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Posts Tagged ‘dc’

Taking public transportation while pregnant has often felt like one giant social experiment.

The biggest observation, of course, is that people rarely look up while riding the bus or metro when others are boarding. It’s a head-down mentality, and the cynic in me has interpreted it as: if I don’t look, then I won’t see someone who needs my seat, and then I won’t have to get up.

It’s not personal, it just is.

Of course, there are the rare gems who either a) offer seats immediately or b) (and even more rare) make eye contact from across the car to give up their seat. (To the woman who did that, you might actually be one in a million.)

Overall, though, women have offered more seats than men have, and older women have offered more often than younger women.

But, naturally, I’d still rather go for an already empty seat, rather than take one from someone else. Which is what I tried to do yesterday on the commute home.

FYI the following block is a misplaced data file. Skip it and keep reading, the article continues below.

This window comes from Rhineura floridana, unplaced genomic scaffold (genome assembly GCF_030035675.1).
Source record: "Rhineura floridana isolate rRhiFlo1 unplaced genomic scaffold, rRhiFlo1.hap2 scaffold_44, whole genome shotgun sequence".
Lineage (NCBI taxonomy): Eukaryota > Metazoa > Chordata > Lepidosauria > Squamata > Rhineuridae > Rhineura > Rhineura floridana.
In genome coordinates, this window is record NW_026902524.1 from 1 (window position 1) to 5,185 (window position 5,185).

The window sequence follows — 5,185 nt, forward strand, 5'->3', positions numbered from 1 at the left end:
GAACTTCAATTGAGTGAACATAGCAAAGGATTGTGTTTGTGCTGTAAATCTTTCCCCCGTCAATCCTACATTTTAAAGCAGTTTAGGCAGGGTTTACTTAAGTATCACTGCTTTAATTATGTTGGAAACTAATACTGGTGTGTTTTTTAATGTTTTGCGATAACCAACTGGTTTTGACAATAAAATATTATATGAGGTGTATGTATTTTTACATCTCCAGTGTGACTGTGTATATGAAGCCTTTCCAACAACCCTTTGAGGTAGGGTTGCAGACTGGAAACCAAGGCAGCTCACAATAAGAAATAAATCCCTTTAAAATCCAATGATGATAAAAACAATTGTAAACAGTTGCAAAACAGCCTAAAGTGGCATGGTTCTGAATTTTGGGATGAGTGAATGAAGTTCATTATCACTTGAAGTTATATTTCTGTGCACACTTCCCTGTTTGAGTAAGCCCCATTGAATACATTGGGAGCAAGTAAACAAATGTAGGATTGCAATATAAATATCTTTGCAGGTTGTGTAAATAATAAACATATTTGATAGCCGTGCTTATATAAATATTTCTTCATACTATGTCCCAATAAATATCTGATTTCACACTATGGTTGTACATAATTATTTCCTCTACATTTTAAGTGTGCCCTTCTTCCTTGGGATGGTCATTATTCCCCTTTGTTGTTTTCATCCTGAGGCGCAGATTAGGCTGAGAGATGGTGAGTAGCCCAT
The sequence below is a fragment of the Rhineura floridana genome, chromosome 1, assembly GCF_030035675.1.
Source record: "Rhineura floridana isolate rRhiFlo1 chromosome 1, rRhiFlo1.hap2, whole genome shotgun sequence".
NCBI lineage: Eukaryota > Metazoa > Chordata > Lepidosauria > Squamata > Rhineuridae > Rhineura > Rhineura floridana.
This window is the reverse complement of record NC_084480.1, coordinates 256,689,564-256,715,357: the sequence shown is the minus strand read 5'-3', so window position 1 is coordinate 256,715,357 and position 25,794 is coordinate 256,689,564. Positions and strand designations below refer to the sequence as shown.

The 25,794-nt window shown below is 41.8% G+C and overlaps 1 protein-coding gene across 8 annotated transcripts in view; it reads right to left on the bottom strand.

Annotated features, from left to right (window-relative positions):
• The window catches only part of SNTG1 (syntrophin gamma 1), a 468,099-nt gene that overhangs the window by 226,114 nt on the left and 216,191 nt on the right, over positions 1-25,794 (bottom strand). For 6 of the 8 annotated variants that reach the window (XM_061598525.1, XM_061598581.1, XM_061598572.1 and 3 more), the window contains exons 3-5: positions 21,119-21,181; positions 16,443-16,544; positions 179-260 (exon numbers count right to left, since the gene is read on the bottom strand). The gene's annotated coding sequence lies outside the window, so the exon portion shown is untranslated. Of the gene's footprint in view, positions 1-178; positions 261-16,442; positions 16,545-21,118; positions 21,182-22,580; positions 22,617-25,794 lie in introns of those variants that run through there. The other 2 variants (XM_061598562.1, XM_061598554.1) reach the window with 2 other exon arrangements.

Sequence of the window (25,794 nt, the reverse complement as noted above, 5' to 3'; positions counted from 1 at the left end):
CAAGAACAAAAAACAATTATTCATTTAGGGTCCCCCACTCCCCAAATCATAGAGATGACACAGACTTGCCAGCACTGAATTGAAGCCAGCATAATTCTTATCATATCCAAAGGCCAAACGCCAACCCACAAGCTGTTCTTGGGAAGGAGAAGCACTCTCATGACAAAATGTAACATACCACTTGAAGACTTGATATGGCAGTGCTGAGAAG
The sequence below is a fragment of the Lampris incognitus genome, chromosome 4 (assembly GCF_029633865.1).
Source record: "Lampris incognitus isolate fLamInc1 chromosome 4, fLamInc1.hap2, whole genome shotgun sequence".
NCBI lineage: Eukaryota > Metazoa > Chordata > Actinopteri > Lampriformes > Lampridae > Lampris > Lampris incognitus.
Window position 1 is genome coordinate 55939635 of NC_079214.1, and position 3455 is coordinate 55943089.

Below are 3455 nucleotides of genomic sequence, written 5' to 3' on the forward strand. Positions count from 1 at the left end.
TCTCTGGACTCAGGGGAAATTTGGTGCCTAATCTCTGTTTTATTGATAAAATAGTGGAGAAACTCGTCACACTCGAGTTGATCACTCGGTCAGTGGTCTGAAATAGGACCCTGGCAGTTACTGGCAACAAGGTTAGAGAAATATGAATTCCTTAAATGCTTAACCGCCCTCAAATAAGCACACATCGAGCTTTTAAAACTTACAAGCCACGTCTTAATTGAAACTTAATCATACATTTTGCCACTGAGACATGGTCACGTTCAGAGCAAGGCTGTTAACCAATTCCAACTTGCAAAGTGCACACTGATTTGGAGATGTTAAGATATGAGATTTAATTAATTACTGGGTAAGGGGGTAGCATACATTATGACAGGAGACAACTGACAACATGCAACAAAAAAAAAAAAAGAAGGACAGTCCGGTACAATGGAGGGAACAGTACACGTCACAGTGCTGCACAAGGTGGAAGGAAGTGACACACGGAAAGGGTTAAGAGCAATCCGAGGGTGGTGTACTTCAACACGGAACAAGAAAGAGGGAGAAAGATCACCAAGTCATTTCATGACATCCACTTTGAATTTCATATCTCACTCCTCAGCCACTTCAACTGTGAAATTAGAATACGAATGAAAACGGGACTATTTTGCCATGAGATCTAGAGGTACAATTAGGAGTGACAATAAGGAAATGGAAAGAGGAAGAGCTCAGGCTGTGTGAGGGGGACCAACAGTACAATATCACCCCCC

The train is always so crowded in the evening, that I was thrilled when I peered through the metro doors and saw one front seat open and available. As I moved toward it, the 40-something-year-old man sitting in the adjacent seat stood up, and I assumed that he just didn’t want to move over to the window, that he preferred the aisle. No big deal.

I made a move to slide into the window seat, perfectly happy to accommodate, and he blocked me.

He physically stood in my way, arms spread wide, and prevented me from sitting down – so that his buddy could step around me (no easy feat) and take the seat.

I looked at both of them in disbelief, said something eloquent along the lines of, “Seriously?” and proceeded halfway down the car where I managed to find the only other seat still available.

I’d like to think that if there hadn’t been one seat left, the men may have reacted differently. But, given the blocking, I doubt it.

I wish I could say I’d been the bigger person (aside from just my current roundness), but when we ended up all getting off at the same stop and they tried to cut in front of me, I may have thrown my elbows out wide and done some blocking of my own.

And honestly? I don’t feel too bad about that.

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After one week of my new hour-plus commute, I can safely say that it’s not as terrible as I thought it’d be.

It’s long, yes, but seamless. Everything runs on time, and everyone is used to their routine.

Also, there’s order, and it’s wonderful.

I know that sounds like a weird thing to praise, but let me explain.

If you’ve ever taken a bus in DC, especially during prime commuting hours, you know that it’s pretty much chaos.